• Δημοσιεύτηκε: Τετ, 20/05/2009 - 9:23πμ

A brief history
On December 6, 2008, police officer Epameinondas Korkoneas murdered the 15-year-old pupil Alexandros Grigoropoulos in cold blood. During the same night, massive riots broke out in many greek cities.  What had begun was a genuine riot, the greatest since the change-over of 1974.  The following days saw attacks on police departments taking place in most cities, towns, even on remote islands. The protests, public building occupations, and the conflicts with the police continued until Christmas. In Athens, Thessaloniki, and in more than 30 cities, hundreds of banks, shops as well as dozens of police cars sustained severe damage.
Hundreds of thousands of people took part in the revolt, for the most part the young especially pupils and students. Others came from a broad range of workers, the unemployed, and the 'employable' with the second generation immigrants having a prominent presence. The organizations and parties of the Left were also actively involved in the revolt (except the Communist Party that denounced it) whereas the anarchists played a leading role in the conflicts with the police.

Causes and characteristics of the revolt

Long before December, a decline of the influence of the Conservative government, acompanied with an unprecedented distrust in the two-party political system (Nea Dimokratia and PASOK), as well as a widespread, contradictory social discontent, charged with intense radical elements, became evident.  In combination with the large mobilisations of the past years, mainly the movement in defense of public education, spring 2007, and the continuous, spirited activity of the anti-globalization movement (Genova 2001, greek EU presidency, protests against the war on Iraq 2003 and the 4th European Social Forum in Athens in 2006 being its most important landmarks) shaped the "subjective" preconditions for the December Revolt.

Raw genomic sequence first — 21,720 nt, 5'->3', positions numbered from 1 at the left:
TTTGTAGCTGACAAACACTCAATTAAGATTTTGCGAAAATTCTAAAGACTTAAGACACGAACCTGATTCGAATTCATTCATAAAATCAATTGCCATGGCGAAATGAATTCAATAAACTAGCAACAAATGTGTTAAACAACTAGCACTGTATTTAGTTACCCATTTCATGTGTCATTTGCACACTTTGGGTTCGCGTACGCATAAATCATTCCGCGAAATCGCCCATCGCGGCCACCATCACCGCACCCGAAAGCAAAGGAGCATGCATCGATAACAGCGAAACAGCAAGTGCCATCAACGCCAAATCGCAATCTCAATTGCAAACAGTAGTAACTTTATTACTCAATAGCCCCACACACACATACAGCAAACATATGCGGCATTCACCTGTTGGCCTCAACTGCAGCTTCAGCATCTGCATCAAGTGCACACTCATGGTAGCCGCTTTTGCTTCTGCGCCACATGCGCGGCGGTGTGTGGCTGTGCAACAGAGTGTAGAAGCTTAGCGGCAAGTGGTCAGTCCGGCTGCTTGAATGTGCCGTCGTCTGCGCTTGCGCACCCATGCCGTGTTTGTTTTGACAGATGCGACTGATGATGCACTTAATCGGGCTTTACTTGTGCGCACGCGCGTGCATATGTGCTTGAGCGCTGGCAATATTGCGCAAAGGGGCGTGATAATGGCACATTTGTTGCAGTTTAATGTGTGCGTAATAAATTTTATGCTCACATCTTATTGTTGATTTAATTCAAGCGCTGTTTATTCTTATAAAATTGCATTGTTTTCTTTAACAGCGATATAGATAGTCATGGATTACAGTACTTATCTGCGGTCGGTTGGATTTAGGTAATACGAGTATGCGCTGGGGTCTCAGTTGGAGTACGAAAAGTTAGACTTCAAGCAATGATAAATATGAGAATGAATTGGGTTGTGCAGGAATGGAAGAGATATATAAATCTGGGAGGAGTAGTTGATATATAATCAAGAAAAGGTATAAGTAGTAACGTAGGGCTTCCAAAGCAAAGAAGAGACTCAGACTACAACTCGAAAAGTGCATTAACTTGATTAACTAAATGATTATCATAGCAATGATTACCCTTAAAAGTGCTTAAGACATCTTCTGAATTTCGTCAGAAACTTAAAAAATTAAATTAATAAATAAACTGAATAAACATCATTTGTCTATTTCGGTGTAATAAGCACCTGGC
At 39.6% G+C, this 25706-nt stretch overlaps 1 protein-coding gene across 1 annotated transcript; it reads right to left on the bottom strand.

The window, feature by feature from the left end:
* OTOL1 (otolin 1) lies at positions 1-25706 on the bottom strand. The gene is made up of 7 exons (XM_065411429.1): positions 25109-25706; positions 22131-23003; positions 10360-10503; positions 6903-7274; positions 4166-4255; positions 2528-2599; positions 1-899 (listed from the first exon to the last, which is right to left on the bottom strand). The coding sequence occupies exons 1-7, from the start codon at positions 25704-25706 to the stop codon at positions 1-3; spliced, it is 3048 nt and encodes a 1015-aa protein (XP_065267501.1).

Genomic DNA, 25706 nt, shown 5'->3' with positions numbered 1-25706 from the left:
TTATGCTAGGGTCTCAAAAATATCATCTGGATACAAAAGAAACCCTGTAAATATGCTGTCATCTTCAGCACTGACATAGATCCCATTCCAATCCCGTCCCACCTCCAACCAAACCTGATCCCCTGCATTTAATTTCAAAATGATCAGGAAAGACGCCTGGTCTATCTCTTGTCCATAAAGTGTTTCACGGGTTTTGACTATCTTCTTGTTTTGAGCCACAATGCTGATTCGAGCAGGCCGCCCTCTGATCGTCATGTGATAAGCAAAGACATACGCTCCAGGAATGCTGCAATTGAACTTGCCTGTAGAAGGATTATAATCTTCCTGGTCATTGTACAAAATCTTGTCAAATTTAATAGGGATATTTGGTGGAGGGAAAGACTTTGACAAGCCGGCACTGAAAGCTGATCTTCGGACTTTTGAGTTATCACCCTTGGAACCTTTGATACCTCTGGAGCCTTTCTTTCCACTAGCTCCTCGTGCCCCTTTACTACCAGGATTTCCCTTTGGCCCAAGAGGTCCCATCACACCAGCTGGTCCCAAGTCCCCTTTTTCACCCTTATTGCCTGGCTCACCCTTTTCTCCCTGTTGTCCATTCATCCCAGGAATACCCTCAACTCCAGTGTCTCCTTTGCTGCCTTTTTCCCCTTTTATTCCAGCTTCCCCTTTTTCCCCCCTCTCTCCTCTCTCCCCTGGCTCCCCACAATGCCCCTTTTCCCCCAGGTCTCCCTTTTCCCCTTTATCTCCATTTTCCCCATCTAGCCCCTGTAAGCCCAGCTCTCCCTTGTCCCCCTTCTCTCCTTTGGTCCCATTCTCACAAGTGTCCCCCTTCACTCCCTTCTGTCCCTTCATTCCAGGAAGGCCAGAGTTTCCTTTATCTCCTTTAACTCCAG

Although the revolt failed to dislodge tge government, and did not manage to penetrate the workplaces - and this, combined with social-liberal PASOK and syndicalist beaurocracy's conscious choice to support the government and the system, resulted in the Movement's confinement in the streets - it is beyond doubt that the revolt highlighted a new social potential, it put on the map forms of struggle and concepts that only a revolt can bring to surface. The murderous acid attempt against the immigrant syndicalist worker Constantina Kuneva by employers' instruments in late December, sparked off an extraordinary movement of resistance and solidarity that still resonates.


Soon after Christmas, the government, the state political staff, and the mass media launched a fierce counter-attack. Fearing that the antisocial politics of this government, and the worsening of the crisis will result in a new December,  they targeted against the potential for upheaval and the political spaces that support it. This involved an unforeseen campaign of ideological terror and preemptive repression: They threaten to abolish the university asylum, while they legislate for the criminalization of concealment of face features and insulting of authority and further establish police impunity.
In this respect, on 24/2 "unidentified" (parastatal fascists) launched a grenade attack against the Immigrants' Haunt in Athens, that houses the Network offices. It was pure luck, that the grenade did not go off inside the Haunt but in a garden stand outside, causing large damage. The government and police kept silent, while for the mass media this attack does not constitute "news".
As of today, over 20 protesters that had been arrested in December remain in prison. A number of them have been charged under the anti-terrorist act. We believe that the struggle for their immediate release together with the mobilization against terror-hysteria and the intensification of the state repression are the most urgent priorities of the movement.